March 17, 2015

Tripling Tweets: Viciousness, Vision and Vienna

Three items to discuss:

First, Stephen Rees’ analysis on the Bateman strategy: “Jordan Bateman calls Yes campaign ‘vicious and personal’”

The mainstream media has criticised the Yes campaign for being geeky: concentrating on facts and figures, and making complex arguments showing how transit is related to other issues like access to employment, affordability of living in this region and so on. They have been recommending the sort of emotional appeal that works for the No side. …

The initial responses are polite and appear concerned with debate, but gradually decline in tone, as other commenters pile on. On twitter, more names and hashtags get added to replies to use up more of the 140 characters. And beware of any discussion that has the bcpoli hash tag. Now that gets really down and dirty. ….

Jordan should not complain about “vicious” when so many of his supporters have so eagerly embraced that, where it suits them. Jordan cannot complain about personal since he has been front and centre from the start. … Ask Ian Jarvis how he feels about personal attacks, Jordan.

… the noise will continue. NO will be mainly Bateman – but also a lot of people who think that taxes make them worse off. And who do not want to argue about facts and figures. It is a feeling – and a feeling they have in common with many others. Quote from The Goodbye Girl “I’m angry. I don’t want to lose it.”

The next stage of this referendum after the vote will be the lessons.  Unless there’s a major reversal, the question will be: “What is the meaning of No” – and, if left uncontested, the opportunity will be to reverse the direction of this region, to move it further, much further, to the libertarian right.  No to more taxes.  No to more transit unless paid from existing revenue.  No to more greeny planning strategies and the compact, transit-oriented region.  Yes to cuts in transit service, yes to privatization.  Yes to more roads and bridges without a vote, no to more transit plans without one.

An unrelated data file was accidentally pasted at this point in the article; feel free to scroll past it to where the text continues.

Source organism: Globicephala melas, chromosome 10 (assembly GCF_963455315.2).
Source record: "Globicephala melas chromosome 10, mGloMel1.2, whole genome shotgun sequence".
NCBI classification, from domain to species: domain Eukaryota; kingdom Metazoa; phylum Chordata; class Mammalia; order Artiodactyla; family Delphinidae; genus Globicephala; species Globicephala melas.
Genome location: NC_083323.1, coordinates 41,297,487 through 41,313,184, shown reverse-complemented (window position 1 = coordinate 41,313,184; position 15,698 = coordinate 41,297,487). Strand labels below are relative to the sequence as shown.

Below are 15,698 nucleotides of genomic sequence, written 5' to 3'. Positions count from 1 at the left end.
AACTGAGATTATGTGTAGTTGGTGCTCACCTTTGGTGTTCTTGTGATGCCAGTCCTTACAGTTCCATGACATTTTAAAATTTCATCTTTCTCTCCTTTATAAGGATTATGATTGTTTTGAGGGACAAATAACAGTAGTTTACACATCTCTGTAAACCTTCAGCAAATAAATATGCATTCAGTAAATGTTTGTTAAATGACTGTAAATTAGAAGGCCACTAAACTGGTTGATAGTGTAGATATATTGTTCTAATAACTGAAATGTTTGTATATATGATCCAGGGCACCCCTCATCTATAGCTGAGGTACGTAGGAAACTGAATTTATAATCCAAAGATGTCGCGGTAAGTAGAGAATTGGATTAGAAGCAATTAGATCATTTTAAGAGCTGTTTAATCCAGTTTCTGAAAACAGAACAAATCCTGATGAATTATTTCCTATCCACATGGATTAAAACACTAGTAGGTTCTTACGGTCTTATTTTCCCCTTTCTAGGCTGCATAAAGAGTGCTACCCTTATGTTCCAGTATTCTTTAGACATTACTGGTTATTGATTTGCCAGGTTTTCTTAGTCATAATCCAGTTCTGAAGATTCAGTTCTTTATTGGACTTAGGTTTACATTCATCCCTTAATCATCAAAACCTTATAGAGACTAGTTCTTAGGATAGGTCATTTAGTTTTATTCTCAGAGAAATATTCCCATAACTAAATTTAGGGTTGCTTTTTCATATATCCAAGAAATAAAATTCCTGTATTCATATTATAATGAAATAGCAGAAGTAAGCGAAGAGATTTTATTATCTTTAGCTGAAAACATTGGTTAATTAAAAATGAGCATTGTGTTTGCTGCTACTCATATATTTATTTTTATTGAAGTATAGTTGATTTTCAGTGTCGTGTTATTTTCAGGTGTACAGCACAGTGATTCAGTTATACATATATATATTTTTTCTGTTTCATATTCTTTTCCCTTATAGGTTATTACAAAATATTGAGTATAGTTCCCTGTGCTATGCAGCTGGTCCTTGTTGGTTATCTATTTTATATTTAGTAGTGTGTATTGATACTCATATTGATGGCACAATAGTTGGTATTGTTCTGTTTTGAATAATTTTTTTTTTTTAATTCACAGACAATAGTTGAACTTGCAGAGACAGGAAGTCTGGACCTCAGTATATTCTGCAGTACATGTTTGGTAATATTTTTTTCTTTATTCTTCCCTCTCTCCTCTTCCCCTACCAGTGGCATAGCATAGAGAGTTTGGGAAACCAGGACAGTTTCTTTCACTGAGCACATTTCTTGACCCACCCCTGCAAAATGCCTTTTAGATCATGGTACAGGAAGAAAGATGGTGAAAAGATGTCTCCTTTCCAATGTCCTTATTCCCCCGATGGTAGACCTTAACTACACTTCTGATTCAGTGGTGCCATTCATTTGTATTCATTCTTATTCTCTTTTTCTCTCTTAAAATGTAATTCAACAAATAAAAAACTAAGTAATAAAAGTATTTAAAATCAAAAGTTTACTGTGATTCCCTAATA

The political leadership of this region, having staked their credibility on a Yes campaign, will be significantly weakened – unless they learn another lesson: there will be no satisfying the No campaign.  There is nothing they can do to reform TransLink that will satisfy it, no revised or modified plans that will be acceptable, no new revenue source tolerated, even to maintain the existing level of service.

The conventional wisdom, particularly from much of the media, will be that leaders have to accept defeat as the new reality, remove transit expansion as a priority, and let the Province pursue its Motordom agenda, with a sop to Surrey for its light rail and a finger to Vancouver for, well, anything.  One can see the trend already in Vaughan Palmer’s column in today’s Sun: Jordan Bateman’s lone voice has most people listening.

Consensus? What consensus? If the polls hold and the tax is defeated, the most likely outcome is that we’ll go back to bickering about priorities, funding sources and the most perfect structure for a regional transportation authority.

We already have our priorities, the funding sources are in the TransLink legislation (but rejected by the Province) and there’s no such thing as a perfect structure.  The only relevant question is: Will we continue with the vision of a region that organizes it growth around transit, making it one of the most successful urban regions in the world.

Affirmation arrives in another Tweet:  Vancouver fifth-best place to live in the world: Mercer study.

But note this about the city that is No. 1 on the list:

Vienna’s excellent infrastructure, safe streets and good public health service make it the nicest place to live in the world …

Just the sorts of things paid for by taxes, infrastructure, social and physical, that are the basis for economic activity and livability.  Just the sort of things that the No side would defund to get the tax rate down to that ideal 30-percent.